There will be a lot of mobile operators talk about their green energy policy, maybe to a fault. While advanced mobile technologies are critical for the so-called green transition, the promised gains whether in lowered costs, reduced emissions, or higher profits are yet to be seen.
Lockheed Martin, Chairman, President & CEO, James Taiclet will share the stage with Raymond Dolan Chairman & CEO, Cohere Technologies to talk about the use of OpenRAN. It’s interesting that the featured reference customer is not a mobile network operator, but an aircraft maker. This discussion will probably not mention the role of Chinese government players in the O-Ran Alliance and the specification process.
GSMA also includes sports stars and celebrities to spice up the keynotes. Last year Joan Laporta President of FC Barcelona addressed the group. The club was infamously $1.57 billion in debt and had just released Lionel Messi because it could not pay his contract. This year’s star speakers are father-daughter race car driver duo Carlos and Laia Sainz.
The Ministerial Programme
Much of the important communication at MWC is not public at all, but rather in the closed door GMSA Ministerial Programme, which seems an irony for an event which bills itself on the “open future.” One cannot buy tickets to the Ministerial Programme and only a select few are invited to discuss the conditions for how the industry is regulated. While confidentiality is important under certain circumstances, there are limits. The more transparent mobile industry regulation becomes, the better it is for shareholders, mobile operators, customers, and voters. In fact, GSMA should live stream the Ministerial Programme.
European Union Commissioner for the Internal Market Thierry Breton will likely talk about the launch of the European Commission consultation on the future of the connectivity and infrastructure and “need for all players benefitting from the digital transformation to fairly contribute to the investments in connectivity infrastructure.”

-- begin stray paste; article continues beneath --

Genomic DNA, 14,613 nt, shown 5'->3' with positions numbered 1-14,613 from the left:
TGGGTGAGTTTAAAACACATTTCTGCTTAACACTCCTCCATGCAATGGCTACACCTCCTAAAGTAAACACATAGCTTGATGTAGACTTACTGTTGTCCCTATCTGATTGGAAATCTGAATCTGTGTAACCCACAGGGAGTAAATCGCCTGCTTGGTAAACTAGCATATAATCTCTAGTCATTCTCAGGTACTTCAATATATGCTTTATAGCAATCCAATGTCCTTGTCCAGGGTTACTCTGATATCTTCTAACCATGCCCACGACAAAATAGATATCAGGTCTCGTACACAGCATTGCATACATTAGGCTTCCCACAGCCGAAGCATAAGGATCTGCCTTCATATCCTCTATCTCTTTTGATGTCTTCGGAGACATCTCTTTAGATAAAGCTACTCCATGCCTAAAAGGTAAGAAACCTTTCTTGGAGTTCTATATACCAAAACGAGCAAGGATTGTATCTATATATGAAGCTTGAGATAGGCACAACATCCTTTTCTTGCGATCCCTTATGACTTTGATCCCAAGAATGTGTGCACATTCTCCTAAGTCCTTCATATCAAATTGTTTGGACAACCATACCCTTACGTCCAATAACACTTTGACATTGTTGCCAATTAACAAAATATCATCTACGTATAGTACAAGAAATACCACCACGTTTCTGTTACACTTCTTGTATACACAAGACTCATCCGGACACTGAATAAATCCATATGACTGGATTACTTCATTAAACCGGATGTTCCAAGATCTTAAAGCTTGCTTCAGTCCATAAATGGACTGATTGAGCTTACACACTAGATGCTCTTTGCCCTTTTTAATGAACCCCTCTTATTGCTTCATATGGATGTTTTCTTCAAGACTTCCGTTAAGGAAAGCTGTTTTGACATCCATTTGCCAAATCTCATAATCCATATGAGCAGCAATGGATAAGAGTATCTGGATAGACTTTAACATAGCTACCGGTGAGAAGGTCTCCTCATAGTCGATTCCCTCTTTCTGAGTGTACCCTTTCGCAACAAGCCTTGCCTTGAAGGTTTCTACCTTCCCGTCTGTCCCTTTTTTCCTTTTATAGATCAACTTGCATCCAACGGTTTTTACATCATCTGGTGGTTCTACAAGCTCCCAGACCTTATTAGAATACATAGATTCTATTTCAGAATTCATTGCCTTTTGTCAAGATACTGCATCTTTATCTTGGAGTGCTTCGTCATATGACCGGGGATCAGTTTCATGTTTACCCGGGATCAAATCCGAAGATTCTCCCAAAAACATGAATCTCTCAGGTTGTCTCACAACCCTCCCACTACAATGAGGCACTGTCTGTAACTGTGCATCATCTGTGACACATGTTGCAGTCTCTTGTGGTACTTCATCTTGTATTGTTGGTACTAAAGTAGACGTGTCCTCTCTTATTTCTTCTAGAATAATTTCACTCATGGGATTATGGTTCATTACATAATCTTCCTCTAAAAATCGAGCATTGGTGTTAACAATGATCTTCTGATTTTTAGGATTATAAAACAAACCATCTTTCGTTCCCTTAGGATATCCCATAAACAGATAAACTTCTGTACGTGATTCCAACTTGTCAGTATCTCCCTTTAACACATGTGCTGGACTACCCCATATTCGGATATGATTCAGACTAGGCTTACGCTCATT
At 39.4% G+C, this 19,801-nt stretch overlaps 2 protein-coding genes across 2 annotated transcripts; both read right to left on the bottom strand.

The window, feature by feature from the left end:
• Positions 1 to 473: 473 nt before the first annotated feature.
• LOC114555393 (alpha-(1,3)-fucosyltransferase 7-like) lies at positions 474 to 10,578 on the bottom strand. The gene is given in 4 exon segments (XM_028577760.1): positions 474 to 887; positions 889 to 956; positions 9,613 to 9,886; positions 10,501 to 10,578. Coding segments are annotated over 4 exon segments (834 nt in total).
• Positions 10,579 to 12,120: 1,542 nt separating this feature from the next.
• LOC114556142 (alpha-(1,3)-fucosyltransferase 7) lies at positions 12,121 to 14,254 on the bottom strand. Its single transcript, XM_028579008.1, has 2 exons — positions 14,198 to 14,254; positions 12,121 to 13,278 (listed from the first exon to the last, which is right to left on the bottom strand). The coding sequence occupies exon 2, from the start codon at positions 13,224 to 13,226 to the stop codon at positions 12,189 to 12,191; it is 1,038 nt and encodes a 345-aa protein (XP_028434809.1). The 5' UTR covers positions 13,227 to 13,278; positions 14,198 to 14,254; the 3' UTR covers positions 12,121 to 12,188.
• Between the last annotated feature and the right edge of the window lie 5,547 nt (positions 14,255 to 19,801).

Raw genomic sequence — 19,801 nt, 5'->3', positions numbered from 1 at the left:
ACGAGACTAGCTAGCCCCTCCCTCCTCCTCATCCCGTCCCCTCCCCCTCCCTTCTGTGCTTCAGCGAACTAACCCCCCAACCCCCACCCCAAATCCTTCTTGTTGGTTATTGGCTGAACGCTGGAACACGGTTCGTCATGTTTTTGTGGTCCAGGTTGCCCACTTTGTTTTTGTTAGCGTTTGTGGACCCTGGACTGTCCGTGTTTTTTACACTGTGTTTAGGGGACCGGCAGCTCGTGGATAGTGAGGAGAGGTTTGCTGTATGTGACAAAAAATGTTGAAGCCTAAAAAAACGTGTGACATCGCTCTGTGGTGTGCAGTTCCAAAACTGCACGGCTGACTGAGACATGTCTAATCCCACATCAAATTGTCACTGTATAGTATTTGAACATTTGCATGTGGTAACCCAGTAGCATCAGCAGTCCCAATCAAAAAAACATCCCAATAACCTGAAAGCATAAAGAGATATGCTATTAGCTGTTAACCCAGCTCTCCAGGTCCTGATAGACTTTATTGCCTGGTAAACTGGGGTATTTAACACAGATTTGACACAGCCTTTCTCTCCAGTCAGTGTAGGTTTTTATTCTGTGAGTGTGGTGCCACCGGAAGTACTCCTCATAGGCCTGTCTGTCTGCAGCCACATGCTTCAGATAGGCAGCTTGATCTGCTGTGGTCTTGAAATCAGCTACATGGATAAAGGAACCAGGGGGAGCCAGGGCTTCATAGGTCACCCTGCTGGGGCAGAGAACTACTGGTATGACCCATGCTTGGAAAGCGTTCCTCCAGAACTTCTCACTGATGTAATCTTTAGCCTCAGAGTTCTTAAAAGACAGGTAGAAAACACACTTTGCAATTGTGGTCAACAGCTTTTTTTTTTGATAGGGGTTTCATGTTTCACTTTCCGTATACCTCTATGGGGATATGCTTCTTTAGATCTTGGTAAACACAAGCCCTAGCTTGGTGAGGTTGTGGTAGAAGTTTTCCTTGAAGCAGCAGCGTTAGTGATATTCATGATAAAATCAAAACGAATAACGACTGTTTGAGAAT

One GSMA Ministerial Programme speaker is also Denmark’s official “Tech Ambassador” to Silicon Valley, Anne Marie Engtoft Larsen. Her job is to schmooze with Big Tech and dignify their corporate campuses as countries. However US tech policy regulation is not made in California, but rather 4500 km (2.00 miles) away in Washington, D.C. A controversial position among experts, the tech ambassador is called by Denmark’s highest paid tour guide to California.
During the last eight years as Commissioner, EU Vice President Margrethe Vestager has not been to Silicon Valley once. However Vestager is frequently in Washington D.C. Her spokesperson Christina Holm-Eiberg says, “The political dialogue typically takes place based on where the political power center lies, and that is in Washington“
The Leadership for Future Connectivity panel features 10 speakers including representatives from the United Nations, the US Federal Communications Commission, Spain, Benin, and India. The only mobile operator is Vodafone, represented by Joakim Reiter, Chief External and Corporate Affairs Officer. This man has crisscrossed Europe to convince policymakers that there is no increased risk with using network equipment from Chinese players like Huawei. Strand Consult, among others, disagree.
DEI, CSR, and the rest of the acronyms are also big at MWC. These are interesting and important developments, however, GMSA should showcase whether and how the policies are realized in places like China, Russia, Iran, and so on.